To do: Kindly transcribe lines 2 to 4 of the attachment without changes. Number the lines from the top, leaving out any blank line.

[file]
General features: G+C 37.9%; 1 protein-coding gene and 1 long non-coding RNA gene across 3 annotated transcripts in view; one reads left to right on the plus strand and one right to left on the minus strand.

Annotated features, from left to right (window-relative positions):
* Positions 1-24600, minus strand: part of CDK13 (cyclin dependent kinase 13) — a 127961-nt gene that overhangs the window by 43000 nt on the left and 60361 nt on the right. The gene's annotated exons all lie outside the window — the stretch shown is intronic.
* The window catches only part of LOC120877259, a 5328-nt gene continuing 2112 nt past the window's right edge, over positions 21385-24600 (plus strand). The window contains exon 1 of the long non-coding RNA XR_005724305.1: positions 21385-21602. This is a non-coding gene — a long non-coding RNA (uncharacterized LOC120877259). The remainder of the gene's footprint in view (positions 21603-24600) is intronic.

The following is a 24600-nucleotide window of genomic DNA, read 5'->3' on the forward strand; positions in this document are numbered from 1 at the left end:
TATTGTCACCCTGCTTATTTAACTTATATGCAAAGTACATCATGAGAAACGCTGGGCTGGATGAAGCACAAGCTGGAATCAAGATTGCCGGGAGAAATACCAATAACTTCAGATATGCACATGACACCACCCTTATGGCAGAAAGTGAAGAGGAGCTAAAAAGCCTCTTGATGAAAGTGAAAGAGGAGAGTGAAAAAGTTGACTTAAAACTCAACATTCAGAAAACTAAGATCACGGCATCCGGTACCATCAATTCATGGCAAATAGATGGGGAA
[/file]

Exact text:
Annotated features, from left to right (window-relative positions):
* Positions 1-24600, minus strand: part of CDK13 (cyclin dependent kinase 13) — a 127961-nt gene that overhangs the window by 43000 nt on the left and 60361 nt on the right. The gene's annotated exons all lie outside the window — the stretch shown is intronic.
* The window catches only part of LOC120877259, a 5328-nt gene continuing 2112 nt past the window's right edge, over positions 21385-24600 (plus strand). The window contains exon 1 of the long non-coding RNA XR_005724305.1: positions 21385-21602. This is a non-coding gene — a long non-coding RNA (uncharacterized LOC120877259). The remainder of the gene's footprint in view (positions 21603-24600) is intronic.